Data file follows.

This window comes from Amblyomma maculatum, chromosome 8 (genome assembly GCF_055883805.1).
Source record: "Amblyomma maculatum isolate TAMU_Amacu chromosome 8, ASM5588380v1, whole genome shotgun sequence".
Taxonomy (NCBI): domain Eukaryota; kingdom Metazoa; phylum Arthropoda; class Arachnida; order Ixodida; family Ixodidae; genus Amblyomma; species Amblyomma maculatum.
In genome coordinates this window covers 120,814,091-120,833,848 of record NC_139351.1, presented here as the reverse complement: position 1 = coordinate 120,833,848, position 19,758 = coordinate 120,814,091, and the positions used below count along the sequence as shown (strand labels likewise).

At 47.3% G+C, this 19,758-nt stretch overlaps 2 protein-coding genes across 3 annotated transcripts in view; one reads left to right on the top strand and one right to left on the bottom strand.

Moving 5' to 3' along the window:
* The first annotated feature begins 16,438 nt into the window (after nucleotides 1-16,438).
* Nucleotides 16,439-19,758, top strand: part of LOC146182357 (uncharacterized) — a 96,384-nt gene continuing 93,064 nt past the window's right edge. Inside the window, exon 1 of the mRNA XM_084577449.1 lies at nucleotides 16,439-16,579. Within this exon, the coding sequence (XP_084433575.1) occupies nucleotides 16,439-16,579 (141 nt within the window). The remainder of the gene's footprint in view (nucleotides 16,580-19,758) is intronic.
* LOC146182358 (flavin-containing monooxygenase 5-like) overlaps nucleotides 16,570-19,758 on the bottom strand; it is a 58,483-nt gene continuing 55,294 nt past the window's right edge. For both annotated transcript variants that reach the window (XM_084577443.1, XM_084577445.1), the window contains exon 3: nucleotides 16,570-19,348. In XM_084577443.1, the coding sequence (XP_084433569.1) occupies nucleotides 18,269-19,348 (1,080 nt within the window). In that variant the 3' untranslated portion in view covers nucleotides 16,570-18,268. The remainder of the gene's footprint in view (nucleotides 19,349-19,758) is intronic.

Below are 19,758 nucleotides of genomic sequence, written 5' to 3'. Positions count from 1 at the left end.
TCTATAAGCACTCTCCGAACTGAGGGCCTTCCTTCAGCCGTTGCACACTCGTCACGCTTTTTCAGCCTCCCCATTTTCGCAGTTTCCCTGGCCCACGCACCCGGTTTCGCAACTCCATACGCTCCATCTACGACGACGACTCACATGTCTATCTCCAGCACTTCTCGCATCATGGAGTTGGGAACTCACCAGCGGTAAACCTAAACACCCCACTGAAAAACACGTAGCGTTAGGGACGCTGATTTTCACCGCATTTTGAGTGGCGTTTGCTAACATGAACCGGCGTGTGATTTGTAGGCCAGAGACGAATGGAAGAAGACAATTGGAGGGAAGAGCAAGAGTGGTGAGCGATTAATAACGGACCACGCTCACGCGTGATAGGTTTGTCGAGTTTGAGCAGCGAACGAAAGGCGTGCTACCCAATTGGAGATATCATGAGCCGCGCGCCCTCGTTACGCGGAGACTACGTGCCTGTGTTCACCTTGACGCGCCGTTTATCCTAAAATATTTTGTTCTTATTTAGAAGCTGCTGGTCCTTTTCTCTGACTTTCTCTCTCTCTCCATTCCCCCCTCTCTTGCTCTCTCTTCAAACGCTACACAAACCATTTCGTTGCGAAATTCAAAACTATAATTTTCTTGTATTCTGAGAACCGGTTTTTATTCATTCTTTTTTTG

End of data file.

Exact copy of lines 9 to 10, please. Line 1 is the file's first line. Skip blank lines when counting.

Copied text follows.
* LOC146182358 (flavin-containing monooxygenase 5-like) overlaps nucleotides 16,570-19,758 on the bottom strand; it is a 58,483-nt gene continuing 55,294 nt past the window's right edge. For both annotated transcript variants that reach the window (XM_084577443.1, XM_084577445.1), the window contains exon 3: nucleotides 16,570-19,348. In XM_084577443.1, the coding sequence (XP_084433569.1) occupies nucleotides 18,269-19,348 (1,080 nt within the window). In that variant the 3' untranslated portion in view covers nucleotides 16,570-18,268. The remainder of the gene's footprint in view (nucleotides 19,349-19,758) is intronic.

Below are 19,758 nucleotides of genomic sequence, written 5' to 3'. Positions count from 1 at the left end.